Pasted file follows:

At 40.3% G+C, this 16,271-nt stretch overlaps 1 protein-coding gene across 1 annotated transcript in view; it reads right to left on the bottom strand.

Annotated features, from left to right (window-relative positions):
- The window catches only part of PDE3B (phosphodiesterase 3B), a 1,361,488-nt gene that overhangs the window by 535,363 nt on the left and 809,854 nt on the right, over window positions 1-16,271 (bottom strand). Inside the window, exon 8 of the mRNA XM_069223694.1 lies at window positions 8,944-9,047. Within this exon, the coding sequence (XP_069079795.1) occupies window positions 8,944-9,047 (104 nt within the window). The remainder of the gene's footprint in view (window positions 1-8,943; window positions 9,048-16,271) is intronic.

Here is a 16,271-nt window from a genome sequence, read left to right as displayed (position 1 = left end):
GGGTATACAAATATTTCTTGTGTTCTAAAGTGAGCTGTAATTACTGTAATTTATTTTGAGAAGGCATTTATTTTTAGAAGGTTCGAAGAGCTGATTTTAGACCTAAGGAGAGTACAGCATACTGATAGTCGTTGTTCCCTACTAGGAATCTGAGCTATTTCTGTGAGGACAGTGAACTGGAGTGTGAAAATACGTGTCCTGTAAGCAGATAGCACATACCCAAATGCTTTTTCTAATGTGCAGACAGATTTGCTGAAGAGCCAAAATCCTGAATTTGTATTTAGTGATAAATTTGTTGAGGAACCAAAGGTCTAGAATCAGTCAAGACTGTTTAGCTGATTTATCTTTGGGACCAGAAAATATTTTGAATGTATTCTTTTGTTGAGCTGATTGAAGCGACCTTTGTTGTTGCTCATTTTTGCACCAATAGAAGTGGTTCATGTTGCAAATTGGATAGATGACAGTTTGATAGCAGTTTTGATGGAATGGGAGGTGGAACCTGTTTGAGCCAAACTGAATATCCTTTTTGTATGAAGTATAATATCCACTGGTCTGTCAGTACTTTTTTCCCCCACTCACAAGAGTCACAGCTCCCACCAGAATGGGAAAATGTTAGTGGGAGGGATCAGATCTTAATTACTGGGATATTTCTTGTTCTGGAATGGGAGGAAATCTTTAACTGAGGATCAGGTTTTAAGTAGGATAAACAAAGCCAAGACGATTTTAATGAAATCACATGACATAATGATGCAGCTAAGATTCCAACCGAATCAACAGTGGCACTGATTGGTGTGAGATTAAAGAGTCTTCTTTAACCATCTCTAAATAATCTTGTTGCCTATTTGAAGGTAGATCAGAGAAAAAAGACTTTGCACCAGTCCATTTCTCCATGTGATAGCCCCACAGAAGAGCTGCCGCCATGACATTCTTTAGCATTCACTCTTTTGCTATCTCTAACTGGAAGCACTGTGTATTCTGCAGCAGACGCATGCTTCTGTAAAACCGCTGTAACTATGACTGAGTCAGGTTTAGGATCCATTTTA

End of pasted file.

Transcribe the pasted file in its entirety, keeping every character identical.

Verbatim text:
At 40.3% G+C, this 16,271-nt stretch overlaps 1 protein-coding gene across 1 annotated transcript in view; it reads right to left on the bottom strand.

Annotated features, from left to right (window-relative positions):
- The window catches only part of PDE3B (phosphodiesterase 3B), a 1,361,488-nt gene that overhangs the window by 535,363 nt on the left and 809,854 nt on the right, over window positions 1-16,271 (bottom strand). Inside the window, exon 8 of the mRNA XM_069223694.1 lies at window positions 8,944-9,047. Within this exon, the coding sequence (XP_069079795.1) occupies window positions 8,944-9,047 (104 nt within the window). The remainder of the gene's footprint in view (window positions 1-8,943; window positions 9,048-16,271) is intronic.

Here is a 16,271-nt window from a genome sequence, read left to right as displayed (position 1 = left end):
GGGTATACAAATATTTCTTGTGTTCTAAAGTGAGCTGTAATTACTGTAATTTATTTTGAGAAGGCATTTATTTTTAGAAGGTTCGAAGAGCTGATTTTAGACCTAAGGAGAGTACAGCATACTGATAGTCGTTGTTCCCTACTAGGAATCTGAGCTATTTCTGTGAGGACAGTGAACTGGAGTGTGAAAATACGTGTCCTGTAAGCAGATAGCACATACCCAAATGCTTTTTCTAATGTGCAGACAGATTTGCTGAAGAGCCAAAATCCTGAATTTGTATTTAGTGATAAATTTGTTGAGGAACCAAAGGTCTAGAATCAGTCAAGACTGTTTAGCTGATTTATCTTTGGGACCAGAAAATATTTTGAATGTATTCTTTTGTTGAGCTGATTGAAGCGACCTTTGTTGTTGCTCATTTTTGCACCAATAGAAGTGGTTCATGTTGCAAATTGGATAGATGACAGTTTGATAGCAGTTTTGATGGAATGGGAGGTGGAACCTGTTTGAGCCAAACTGAATATCCTTTTTGTATGAAGTATAATATCCACTGGTCTGTCAGTACTTTTTTCCCCCACTCACAAGAGTCACAGCTCCCACCAGAATGGGAAAATGTTAGTGGGAGGGATCAGATCTTAATTACTGGGATATTTCTTGTTCTGGAATGGGAGGAAATCTTTAACTGAGGATCAGGTTTTAAGTAGGATAAACAAAGCCAAGACGATTTTAATGAAATCACATGACATAATGATGCAGCTAAGATTCCAACCGAATCAACAGTGGCACTGATTGGTGTGAGATTAAAGAGTCTTCTTTAACCATCTCTAAATAATCTTGTTGCCTATTTGAAGGTAGATCAGAGAAAAAAGACTTTGCACCAGTCCATTTCTCCATGTGATAGCCCCACAGAAGAGCTGCCGCCATGACATTCTTTAGCATTCACTCTTTTGCTATCTCTAACTGGAAGCACTGTGTATTCTGCAGCAGACGCATGCTTCTGTAAAACCGCTGTAACTATGACTGAGTCAGGTTTAGGATCCATTTTA